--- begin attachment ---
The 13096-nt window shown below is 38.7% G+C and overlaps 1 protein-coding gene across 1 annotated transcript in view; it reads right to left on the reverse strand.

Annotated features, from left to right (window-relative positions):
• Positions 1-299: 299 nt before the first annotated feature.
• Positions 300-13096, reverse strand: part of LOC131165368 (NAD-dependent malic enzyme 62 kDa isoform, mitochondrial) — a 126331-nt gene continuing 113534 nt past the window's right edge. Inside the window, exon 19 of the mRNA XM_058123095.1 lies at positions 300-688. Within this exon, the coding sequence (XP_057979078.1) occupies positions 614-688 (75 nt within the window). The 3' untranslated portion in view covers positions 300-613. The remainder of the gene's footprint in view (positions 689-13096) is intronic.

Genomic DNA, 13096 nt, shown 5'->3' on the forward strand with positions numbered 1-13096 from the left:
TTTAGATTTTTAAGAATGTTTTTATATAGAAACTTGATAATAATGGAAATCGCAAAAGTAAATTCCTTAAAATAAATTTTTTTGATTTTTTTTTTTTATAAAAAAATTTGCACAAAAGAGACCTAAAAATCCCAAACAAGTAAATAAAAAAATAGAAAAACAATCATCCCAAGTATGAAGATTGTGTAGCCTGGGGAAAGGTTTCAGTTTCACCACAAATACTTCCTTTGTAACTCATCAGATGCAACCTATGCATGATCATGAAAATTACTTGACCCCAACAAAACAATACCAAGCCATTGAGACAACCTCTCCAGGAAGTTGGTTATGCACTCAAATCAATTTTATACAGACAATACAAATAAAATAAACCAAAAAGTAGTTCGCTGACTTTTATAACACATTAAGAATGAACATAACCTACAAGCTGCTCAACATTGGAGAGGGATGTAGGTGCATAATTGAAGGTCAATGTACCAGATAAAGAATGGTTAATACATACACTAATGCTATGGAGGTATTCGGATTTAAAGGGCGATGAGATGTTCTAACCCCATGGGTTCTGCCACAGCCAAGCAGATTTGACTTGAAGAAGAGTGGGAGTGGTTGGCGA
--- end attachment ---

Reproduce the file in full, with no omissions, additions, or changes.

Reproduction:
The 13096-nt window shown below is 38.7% G+C and overlaps 1 protein-coding gene across 1 annotated transcript in view; it reads right to left on the reverse strand.

Annotated features, from left to right (window-relative positions):
• Positions 1-299: 299 nt before the first annotated feature.
• Positions 300-13096, reverse strand: part of LOC131165368 (NAD-dependent malic enzyme 62 kDa isoform, mitochondrial) — a 126331-nt gene continuing 113534 nt past the window's right edge. Inside the window, exon 19 of the mRNA XM_058123095.1 lies at positions 300-688. Within this exon, the coding sequence (XP_057979078.1) occupies positions 614-688 (75 nt within the window). The 3' untranslated portion in view covers positions 300-613. The remainder of the gene's footprint in view (positions 689-13096) is intronic.

Genomic DNA, 13096 nt, shown 5'->3' on the forward strand with positions numbered 1-13096 from the left:
TTTAGATTTTTAAGAATGTTTTTATATAGAAACTTGATAATAATGGAAATCGCAAAAGTAAATTCCTTAAAATAAATTTTTTTGATTTTTTTTTTTTATAAAAAAATTTGCACAAAAGAGACCTAAAAATCCCAAACAAGTAAATAAAAAAATAGAAAAACAATCATCCCAAGTATGAAGATTGTGTAGCCTGGGGAAAGGTTTCAGTTTCACCACAAATACTTCCTTTGTAACTCATCAGATGCAACCTATGCATGATCATGAAAATTACTTGACCCCAACAAAACAATACCAAGCCATTGAGACAACCTCTCCAGGAAGTTGGTTATGCACTCAAATCAATTTTATACAGACAATACAAATAAAATAAACCAAAAAGTAGTTCGCTGACTTTTATAACACATTAAGAATGAACATAACCTACAAGCTGCTCAACATTGGAGAGGGATGTAGGTGCATAATTGAAGGTCAATGTACCAGATAAAGAATGGTTAATACATACACTAATGCTATGGAGGTATTCGGATTTAAAGGGCGATGAGATGTTCTAACCCCATGGGTTCTGCCACAGCCAAGCAGATTTGACTTGAAGAAGAGTGGGAGTGGTTGGCGA